Sun, sand, sea and modernity: that was the premise for Tunisia’s holiday destinations. An oasis of liberalism in a region of strife. That was what the tourists wanted to hear but what has become of the country that pioneered free living and sexual equality?
It’s been exactly 20 months since Mohamed Bouazizi set himself alight and the Tunisian revolution was ignited. Since then the world has changed: after more than 20 years in power, President Ben Ali was ousted and the spark was set for similar protests across the region. But how have the original Arab-Springers fared since then?
Tunisians were known for their progressive attitudes to women’s rights with an astonishingly liberal law upheld since 1965 granting women full equality with men. It might not have been true in practice but that didn’t stop some 6,000 Tunisian women taking to the streets to protest proposed changes last month .
The post-revolution government, facing pressure from Salafis to tone down women’s rights, wanted to pass a bill, defining women as “complementary to men.” Just this week Islamists called for the reinstatement of legal polygamy , something outlawed since 1954 in the North African nation.
Clearly most Tunisian women are not on board with the potential destruction of their rights, judging by the demonstrations. However, without the Ben-Ali-style oppression of religious groups, they are free to try to turn back the clock.
In fact, liberals of all genders have been bearing the brunt of the Salafist’s new-found freedom to express themselves. Mid-June, these same Islamists destroyed an art exhibition in the capital and staged a sit-in at a comedian’s show in the far North of the country.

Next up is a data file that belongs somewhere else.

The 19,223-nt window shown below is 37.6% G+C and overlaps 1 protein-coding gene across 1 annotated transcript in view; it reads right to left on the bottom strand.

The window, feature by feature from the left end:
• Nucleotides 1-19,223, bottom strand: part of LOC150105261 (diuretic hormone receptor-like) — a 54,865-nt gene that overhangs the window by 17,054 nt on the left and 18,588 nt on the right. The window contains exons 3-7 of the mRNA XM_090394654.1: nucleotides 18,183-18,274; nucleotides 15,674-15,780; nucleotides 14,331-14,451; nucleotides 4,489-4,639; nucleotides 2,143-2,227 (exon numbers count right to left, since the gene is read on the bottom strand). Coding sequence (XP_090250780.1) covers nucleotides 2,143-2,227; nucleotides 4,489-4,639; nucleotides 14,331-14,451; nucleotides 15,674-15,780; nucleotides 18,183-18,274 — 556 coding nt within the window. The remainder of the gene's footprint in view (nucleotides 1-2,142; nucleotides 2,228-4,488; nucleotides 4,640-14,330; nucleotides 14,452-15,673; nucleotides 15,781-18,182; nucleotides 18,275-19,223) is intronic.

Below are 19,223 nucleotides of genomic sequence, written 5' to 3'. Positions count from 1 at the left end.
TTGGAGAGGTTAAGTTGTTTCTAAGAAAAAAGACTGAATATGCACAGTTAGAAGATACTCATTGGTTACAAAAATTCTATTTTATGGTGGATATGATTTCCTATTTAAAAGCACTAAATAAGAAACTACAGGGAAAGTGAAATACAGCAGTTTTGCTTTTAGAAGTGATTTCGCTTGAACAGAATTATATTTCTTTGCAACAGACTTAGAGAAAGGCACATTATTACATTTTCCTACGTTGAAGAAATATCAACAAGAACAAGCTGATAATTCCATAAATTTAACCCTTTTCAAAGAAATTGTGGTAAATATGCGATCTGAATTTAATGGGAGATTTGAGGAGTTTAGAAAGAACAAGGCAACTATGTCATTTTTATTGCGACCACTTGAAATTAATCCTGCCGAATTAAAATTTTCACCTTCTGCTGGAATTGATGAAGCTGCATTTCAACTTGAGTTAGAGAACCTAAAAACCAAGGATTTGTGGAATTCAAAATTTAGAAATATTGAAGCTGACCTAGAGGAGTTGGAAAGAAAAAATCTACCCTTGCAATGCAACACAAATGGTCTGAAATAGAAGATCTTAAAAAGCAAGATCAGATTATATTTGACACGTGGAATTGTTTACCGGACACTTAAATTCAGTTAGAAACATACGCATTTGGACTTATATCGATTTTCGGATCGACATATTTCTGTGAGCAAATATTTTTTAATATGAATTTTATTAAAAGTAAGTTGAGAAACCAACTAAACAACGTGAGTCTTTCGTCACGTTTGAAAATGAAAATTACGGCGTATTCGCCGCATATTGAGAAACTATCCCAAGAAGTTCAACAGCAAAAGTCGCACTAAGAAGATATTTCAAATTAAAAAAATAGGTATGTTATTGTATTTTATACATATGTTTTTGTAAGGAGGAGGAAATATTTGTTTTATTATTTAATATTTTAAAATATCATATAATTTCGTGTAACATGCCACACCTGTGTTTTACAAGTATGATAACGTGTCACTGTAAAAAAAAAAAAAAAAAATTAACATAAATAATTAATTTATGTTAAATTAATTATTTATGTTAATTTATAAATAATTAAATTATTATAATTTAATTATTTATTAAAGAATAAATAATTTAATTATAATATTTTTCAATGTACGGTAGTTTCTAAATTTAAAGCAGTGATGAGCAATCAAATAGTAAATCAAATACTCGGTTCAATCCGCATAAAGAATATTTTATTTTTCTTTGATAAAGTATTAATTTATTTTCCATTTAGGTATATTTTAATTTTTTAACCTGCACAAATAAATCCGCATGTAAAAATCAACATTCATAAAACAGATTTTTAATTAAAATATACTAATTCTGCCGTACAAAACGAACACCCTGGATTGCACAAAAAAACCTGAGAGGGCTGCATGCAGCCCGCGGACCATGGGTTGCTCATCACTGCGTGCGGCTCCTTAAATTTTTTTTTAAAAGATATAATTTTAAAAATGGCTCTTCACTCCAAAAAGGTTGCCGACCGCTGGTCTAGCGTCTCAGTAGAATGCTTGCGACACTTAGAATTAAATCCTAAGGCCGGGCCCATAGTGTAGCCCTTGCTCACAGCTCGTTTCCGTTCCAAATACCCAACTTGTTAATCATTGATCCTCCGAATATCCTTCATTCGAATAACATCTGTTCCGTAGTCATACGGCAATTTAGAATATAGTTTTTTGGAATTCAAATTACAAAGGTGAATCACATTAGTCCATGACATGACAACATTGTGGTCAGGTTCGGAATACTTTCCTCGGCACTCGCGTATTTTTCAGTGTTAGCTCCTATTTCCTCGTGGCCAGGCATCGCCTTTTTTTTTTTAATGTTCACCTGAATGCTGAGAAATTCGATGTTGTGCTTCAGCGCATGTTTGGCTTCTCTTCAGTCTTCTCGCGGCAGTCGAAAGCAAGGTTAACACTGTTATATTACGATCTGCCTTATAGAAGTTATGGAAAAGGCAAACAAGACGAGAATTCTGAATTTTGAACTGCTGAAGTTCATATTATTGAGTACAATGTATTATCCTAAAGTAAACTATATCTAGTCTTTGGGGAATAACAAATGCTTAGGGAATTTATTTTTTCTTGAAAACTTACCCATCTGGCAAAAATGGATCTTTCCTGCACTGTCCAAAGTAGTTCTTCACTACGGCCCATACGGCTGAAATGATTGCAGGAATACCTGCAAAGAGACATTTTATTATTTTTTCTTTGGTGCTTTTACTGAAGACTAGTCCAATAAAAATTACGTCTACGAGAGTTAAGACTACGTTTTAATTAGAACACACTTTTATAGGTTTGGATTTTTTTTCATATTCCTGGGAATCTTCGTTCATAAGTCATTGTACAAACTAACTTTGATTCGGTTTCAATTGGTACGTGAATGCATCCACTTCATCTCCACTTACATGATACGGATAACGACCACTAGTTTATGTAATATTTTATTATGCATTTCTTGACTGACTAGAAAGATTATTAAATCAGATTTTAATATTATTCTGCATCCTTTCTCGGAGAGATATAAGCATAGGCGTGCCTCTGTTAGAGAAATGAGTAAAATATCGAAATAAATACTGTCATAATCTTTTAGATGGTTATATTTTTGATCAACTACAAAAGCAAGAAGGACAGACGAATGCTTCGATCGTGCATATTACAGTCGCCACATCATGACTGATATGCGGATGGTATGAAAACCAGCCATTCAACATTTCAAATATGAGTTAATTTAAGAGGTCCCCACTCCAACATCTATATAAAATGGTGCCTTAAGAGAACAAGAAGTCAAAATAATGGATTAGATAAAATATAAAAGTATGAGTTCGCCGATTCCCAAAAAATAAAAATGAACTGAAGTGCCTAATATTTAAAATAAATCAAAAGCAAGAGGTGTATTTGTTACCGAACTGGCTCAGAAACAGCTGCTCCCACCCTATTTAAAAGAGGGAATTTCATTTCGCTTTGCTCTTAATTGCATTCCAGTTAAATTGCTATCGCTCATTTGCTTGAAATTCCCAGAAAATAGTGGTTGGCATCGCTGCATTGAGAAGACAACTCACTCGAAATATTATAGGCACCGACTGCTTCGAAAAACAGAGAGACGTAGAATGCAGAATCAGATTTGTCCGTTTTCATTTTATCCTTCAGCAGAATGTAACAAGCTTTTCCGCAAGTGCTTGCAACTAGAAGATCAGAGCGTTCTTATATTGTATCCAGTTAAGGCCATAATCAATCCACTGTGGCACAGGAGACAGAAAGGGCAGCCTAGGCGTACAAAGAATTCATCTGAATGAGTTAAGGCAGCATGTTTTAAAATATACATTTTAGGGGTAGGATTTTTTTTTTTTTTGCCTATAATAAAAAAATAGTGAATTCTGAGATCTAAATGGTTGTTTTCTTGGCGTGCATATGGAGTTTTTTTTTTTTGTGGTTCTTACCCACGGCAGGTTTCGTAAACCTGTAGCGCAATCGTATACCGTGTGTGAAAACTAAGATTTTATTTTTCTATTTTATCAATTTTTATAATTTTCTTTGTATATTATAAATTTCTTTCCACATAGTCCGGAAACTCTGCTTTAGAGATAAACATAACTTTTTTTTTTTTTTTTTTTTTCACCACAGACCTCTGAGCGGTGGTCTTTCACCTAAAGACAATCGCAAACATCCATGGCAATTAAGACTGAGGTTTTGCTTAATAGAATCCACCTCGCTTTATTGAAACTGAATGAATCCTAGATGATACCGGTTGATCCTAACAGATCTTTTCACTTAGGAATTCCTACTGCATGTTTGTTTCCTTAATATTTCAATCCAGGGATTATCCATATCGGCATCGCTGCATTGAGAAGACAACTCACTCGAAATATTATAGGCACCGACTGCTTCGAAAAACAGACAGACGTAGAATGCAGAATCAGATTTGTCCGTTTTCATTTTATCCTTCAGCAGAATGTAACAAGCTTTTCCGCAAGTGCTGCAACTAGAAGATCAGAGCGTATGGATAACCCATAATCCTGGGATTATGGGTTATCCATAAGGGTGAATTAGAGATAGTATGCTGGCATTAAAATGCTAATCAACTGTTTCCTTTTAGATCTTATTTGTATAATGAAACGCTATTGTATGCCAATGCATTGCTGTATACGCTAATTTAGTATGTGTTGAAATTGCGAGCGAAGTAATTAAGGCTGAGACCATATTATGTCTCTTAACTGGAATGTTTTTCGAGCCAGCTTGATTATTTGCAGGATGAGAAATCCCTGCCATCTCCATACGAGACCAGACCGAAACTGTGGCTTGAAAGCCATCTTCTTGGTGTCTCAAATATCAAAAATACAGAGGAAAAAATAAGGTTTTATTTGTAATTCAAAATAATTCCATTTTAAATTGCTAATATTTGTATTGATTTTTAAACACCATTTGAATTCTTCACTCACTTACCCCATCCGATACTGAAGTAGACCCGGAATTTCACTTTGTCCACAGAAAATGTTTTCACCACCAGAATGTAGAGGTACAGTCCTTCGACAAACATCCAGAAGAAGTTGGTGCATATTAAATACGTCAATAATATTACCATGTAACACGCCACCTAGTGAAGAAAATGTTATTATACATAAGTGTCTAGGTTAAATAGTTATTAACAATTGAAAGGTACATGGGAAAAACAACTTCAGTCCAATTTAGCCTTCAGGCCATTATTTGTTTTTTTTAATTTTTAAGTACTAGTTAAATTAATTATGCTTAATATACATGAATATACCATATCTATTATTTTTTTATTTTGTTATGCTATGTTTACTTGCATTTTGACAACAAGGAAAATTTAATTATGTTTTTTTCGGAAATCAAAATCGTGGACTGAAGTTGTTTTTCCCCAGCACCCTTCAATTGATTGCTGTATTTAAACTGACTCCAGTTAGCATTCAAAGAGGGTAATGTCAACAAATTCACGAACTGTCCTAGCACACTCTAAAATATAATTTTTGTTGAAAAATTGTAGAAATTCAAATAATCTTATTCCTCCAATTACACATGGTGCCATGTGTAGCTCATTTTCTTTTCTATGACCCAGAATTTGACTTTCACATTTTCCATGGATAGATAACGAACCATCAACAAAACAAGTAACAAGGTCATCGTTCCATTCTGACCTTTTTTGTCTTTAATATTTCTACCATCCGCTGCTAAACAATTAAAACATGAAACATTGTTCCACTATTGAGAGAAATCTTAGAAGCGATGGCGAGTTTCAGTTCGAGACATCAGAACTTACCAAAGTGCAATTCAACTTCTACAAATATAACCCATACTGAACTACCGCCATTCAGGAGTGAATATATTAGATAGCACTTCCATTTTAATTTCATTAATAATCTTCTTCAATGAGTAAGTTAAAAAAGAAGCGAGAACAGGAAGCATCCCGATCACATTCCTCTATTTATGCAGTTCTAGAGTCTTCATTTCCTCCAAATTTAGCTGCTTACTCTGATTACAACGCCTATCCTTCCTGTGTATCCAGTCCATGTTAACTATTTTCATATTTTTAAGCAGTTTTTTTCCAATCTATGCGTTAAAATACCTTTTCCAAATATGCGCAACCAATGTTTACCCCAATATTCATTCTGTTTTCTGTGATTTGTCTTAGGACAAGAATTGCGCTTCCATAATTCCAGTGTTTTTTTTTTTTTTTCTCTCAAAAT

Tunisian cyber activists, who were instrumental in ousting Ben Ali, have had enough. A campaign has been launched to support artists against Islamist attacks  and they have lodged a bid with the Interior Ministry to stop the infamous internet censorship law, nicknamed ‘Ammar404’.
So religious extremists are ruining the liberal revolution ? Well not exactly. Those first protests in Sidi Bouzid in January 2011 were more concerned with unemployment and corruption than the liberal arts. So surely those at least have improved?
‘Quite the opposite’, say Tunisian activists. Just last month anti-nepotism protests were suspiciously banned in the capital . Clashes with police ensued and cameras were confiscated: not exactly a victory for freedom of expression.
Protestor and president of the association for young Tunisian medical doctors, Zied Hechmi told Al Jazeera: “It's like in the past. We don't even have the right to express our opinion without being aggressed.”
Appointing a former police commissioner to head up a state-run newspaper did nothing to endear the government to anti-corruption protestors either. But if all else fails, an improvement in economic policies would likely save them from all-out revolution.
Back to Sidi Bouzid, the town where tough economic realities under Ben-Ali sparked the protests than deposed a dictator, the situation shows few signs of change. Earlier last month, sick of water shortages and low standards of living, the residents of this industrial backwater took to the streets again .
The demonstrations ended with 45 arrests, including two journalists. In one fell swoop the new government had shown an inability to solve the underlying problems this country faces and an unwillingness to take any criticism of their bungling policies. So where do they stand now? Post-revolution Tunisia has a few more Islamists, a few less rights for women and scenes reminiscent of those that started the revolution in the first place.
What do you think about the rise of Islamist politics in Tunisia? Has anything changed? Tell us what you think below.